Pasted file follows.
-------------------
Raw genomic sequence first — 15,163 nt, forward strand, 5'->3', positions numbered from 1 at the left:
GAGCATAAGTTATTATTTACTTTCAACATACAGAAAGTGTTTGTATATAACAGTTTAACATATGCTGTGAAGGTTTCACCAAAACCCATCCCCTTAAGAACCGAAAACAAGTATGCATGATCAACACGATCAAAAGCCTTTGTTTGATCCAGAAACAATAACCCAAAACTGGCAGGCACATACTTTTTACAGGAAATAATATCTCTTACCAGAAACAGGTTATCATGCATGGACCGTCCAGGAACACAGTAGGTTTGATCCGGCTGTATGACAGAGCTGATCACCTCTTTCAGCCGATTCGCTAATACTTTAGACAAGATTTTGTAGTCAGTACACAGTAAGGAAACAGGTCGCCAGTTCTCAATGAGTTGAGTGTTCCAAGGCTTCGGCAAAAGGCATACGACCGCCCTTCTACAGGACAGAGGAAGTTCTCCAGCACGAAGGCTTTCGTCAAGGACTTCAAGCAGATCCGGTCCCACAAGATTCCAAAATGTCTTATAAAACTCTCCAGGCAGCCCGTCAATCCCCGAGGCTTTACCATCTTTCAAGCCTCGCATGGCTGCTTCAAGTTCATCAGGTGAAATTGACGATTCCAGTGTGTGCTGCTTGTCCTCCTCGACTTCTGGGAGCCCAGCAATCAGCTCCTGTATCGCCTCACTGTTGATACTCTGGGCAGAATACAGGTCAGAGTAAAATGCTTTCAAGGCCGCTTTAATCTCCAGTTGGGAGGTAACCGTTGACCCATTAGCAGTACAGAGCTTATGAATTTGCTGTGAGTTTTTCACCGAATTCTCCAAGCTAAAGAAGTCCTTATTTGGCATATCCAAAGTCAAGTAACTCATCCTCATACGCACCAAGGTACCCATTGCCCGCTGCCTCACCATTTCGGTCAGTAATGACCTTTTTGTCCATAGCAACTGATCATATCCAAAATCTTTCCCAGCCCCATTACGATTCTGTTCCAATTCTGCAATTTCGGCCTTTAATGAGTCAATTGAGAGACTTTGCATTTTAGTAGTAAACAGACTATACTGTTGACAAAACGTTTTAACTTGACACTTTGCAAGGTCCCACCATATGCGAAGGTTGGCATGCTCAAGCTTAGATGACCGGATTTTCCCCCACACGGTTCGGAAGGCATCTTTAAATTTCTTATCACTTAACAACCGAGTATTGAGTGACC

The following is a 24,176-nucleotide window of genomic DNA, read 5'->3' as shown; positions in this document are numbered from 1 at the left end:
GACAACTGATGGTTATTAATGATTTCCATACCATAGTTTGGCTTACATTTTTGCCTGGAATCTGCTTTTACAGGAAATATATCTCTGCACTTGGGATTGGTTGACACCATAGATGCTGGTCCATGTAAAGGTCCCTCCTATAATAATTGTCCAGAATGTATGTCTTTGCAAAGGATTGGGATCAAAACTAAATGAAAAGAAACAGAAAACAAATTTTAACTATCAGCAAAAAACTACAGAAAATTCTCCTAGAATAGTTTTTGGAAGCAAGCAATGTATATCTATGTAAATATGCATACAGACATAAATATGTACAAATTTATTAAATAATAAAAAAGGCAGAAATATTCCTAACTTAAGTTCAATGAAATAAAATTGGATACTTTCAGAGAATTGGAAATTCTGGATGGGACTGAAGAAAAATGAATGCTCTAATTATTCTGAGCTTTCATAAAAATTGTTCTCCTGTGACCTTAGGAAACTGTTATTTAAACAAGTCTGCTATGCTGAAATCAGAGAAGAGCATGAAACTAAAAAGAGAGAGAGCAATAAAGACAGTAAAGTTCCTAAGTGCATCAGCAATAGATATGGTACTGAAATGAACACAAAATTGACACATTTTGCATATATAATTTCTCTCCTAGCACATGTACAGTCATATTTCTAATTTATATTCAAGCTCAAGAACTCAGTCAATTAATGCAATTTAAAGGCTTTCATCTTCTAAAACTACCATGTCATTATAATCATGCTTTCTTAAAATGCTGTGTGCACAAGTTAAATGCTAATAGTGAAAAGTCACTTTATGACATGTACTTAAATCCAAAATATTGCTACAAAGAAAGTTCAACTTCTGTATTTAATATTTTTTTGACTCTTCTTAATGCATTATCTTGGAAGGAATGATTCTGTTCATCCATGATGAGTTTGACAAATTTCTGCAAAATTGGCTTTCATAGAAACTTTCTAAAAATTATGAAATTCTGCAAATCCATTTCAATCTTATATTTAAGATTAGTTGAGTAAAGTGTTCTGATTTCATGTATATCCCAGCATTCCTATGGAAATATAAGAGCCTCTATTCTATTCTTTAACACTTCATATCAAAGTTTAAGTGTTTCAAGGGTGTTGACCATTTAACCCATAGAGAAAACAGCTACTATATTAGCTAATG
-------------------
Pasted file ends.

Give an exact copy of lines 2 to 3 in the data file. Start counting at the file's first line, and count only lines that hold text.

GAGCATAAGTTATTATTTACTTTCAACATACAGAAAGTGTTTGTATATAACAGTTTAACATATGCTGTGAAGGTTTCACCAAAACCCATCCCCTTAAGAACCGAAAACAAGTATGCATGATCAACACGATCAAAAGCCTTTGTTTGATCCAGAAACAATAACCCAAAACTGGCAGGCACATACTTTTTACAGGAAATAATATCTCTTACCAGAAACAGGTTATCATGCATGGACCGTCCAGGAACACAGTAGGTTTGATCCGGCTGTATGACAGAGCTGATCACCTCTTTCAGCCGATTCGCTAATACTTTAGACAAGATTTTGTAGTCAGTACACAGTAAGGAAACAGGTCGCCAGTTCTCAATGAGTTGAGTGTTCCAAGGCTTCGGCAAAAGGCATACGACCGCCCTTCTACAGGACAGAGGAAGTTCTCCAGCACGAAGGCTTTCGTCAAGGACTTCAAGCAGATCCGGTCCCACAAGATTCCAAAATGTCTTATAAAACTCTCCAGGCAGCCCGTCAATCCCCGAGGCTTTACCATCTTTCAAGCCTCGCATGGCTGCTTCAAGTTCATCAGGTGAAATTGACGATTCCAGTGTGTGCTGCTTGTCCTCCTCGACTTCTGGGAGCCCAGCAATCAGCTCCTGTATCGCCTCACTGTTGATACTCTGGGCAGAATACAGGTCAGAGTAAAATGCTTTCAAGGCCGCTTTAATCTCCAGTTGGGAGGTAACCGTTGACCCATTAGCAGTACAGAGCTTATGAATTTGCTGTGAGTTTTTCACCGAATTCTCCAAGCTAAAGAAGTCCTTATTTGGCATATCCAAAGTCAAGTAACTCATCCTCATACGCACCAAGGTACCCATTGCCCGCTGCCTCACCATTTCGGTCAGTAATGACCTTTTTGTCCATAGCAACTGATCATATCCAAAATCTTTCCCAGCCCCATTACGATTCTGTTCCAATTCTGCAATTTCGGCCTTTAATGAGTCAATTGAGAGACTTTGCATTTTAGTAGTAAACAGACTATACTGTTGACAAAACGTTTTAACTTGACACTTTGCAAGGTCCCACCATATGCGAAGGTTGGCATGCTCAAGCTTAGATGACCGGATTTTCCCCCACACGGTTCGGAAGGCATCTTTAAATTTCTTATCACTTAACAACCGAGTATTGAGTGACC

The following is a 24,176-nucleotide window of genomic DNA, read 5'->3' as shown; positions in this document are numbered from 1 at the left end: